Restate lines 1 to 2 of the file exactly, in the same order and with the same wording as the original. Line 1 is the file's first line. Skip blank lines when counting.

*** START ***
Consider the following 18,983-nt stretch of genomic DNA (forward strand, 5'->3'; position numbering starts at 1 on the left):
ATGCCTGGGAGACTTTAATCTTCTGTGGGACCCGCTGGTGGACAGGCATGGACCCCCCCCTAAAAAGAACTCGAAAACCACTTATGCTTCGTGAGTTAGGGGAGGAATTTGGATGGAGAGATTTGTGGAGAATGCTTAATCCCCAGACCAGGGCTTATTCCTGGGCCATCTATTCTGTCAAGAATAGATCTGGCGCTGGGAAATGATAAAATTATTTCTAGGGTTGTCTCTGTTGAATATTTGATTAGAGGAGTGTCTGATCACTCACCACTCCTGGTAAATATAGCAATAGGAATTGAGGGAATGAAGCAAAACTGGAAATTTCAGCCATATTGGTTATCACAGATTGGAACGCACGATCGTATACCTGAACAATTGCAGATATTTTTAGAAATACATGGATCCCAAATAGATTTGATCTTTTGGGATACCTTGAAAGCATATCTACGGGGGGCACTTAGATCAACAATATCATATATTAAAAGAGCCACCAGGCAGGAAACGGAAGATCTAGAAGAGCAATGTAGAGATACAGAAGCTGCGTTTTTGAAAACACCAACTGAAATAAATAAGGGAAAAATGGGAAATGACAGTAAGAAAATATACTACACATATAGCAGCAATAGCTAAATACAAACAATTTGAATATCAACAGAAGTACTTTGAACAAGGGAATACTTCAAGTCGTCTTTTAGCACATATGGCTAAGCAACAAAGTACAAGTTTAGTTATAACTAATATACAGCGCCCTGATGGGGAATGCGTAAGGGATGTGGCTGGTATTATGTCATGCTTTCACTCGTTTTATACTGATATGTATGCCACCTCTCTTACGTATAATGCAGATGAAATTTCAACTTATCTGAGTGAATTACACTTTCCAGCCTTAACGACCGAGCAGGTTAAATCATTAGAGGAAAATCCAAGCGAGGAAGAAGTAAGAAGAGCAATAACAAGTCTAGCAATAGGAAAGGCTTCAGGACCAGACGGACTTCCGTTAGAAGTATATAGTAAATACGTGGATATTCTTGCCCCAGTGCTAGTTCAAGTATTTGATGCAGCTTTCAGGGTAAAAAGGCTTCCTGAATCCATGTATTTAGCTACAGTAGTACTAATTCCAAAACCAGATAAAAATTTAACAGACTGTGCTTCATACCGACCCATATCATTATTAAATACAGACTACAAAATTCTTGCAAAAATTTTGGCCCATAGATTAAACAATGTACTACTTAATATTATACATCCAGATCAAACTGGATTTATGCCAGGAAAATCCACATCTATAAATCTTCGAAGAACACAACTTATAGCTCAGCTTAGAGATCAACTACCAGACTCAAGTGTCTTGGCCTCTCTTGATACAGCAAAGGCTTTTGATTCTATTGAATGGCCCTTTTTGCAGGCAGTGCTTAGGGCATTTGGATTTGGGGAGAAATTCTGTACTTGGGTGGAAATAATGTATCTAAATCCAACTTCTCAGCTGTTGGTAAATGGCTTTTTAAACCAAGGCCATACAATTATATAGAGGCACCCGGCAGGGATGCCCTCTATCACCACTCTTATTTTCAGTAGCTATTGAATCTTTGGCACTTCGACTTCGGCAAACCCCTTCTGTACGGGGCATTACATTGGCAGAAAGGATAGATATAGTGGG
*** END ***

Consider the following 18,983-nt stretch of genomic DNA (forward strand, 5'->3'; position numbering starts at 1 on the left):
ATGCCTGGGAGACTTTAATCTTCTGTGGGACCCGCTGGTGGACAGGCATGGACCCCCCCCTAAAAAGAACTCGAAAACCACTTATGCTTCGTGAGTTAGGGGAGGAATTTGGATGGAGAGATTTGTGGAGAATGCTTAATCCCCAGACCAGGGCTTATTCCTGGGCCATCTATTCTGTCAAGAATAGATCTGGCGCTGGGAAATGATAAAATTATTTCTAGGGTTGTCTCTGTTGAATATTTGATTAGAGGAGTGTCTGATCACTCACCACTCCTGGTAAATATAGCAATAGGAATTGAGGGAATGAAGCAAAACTGGAAATTTCAGCCATATTGGTTATCACAGATTGGAACGCACGATCGTATACCTGAACAATTGCAGATATTTTTAGAAATACATGGATCCCAAATAGATTTGATCTTTTGGGATACCTTGAAAGCATATCTACGGGGGGCACTTAGATCAACAATATCATATATTAAAAGAGCCACCAGGCAGGAAACGGAAGATCTAGAAGAGCAATGTAGAGATACAGAAGCTGCGTTTTTGAAAACACCAACTGAAATAAATAAGGGAAAAATGGGAAATGACAGTAAGAAAATATACTACACATATAGCAGCAATAGCTAAATACAAACAATTTGAATATCAACAGAAGTACTTTGAACAAGGGAATACTTCAAGTCGTCTTTTAGCACATATGGCTAAGCAACAAAGTACAAGTTTAGTTATAACTAATATACAGCGCCCTGATGGGGAATGCGTAAGGGATGTGGCTGGTATTATGTCATGCTTTCACTCGTTTTATACTGATATGTATGCCACCTCTCTTACGTATAATGCAGATGAAATTTCAACTTATCTGAGTGAATTACACTTTCCAGCCTTAACGACCGAGCAGGTTAAATCATTAGAGGAAAATCCAAGCGAGGAAGAAGTAAGAAGAGCAATAACAAGTCTAGCAATAGGAAAGGCTTCAGGACCAGACGGACTTCCGTTAGAAGTATATAGTAAATACGTGGATATTCTTGCCCCAGTGCTAGTTCAAGTATTTGATGCAGCTTTCAGGGTAAAAAGGCTTCCTGAATCCATGTATTTAGCTACAGTAGTACTAATTCCAAAACCAGATAAAAATTTAACAGACTGTGCTTCATACCGACCCATATCATTATTAAATACAGACTACAAAATTCTTGCAAAAATTTTGGCCCATAGATTAAACAATGTACTACTTAATATTATACATCCAGATCAAACTGGATTTATGCCAGGAAAATCCACATCTATAAATCTTCGAAGAACACAACTTATAGCTCAGCTTAGAGATCAACTACCAGACTCAAGTGTCTTGGCCTCTCTTGATACAGCAAAGGCTTTTGATTCTATTGAATGGCCCTTTTTGCAGGCAGTGCTTAGGGCATTTGGATTTGGGGAGAAATTCTGTACTTGGGTGGAAATAATGTATCTAAATCCAACTTCTCAGCTGTTGGTAAATGGCTTTTTAAACCAAGGCCATACAATTATATAGAGGCACCCGGCAGGGATGCCCTCTATCACCACTCTTATTTTCAGTAGCTATTGAATCTTTGGCACTTCGACTTCGGCAAACCCCTTCTGTACGGGGCATTACATTGGCAGAAAGGATAGATATAGTGGG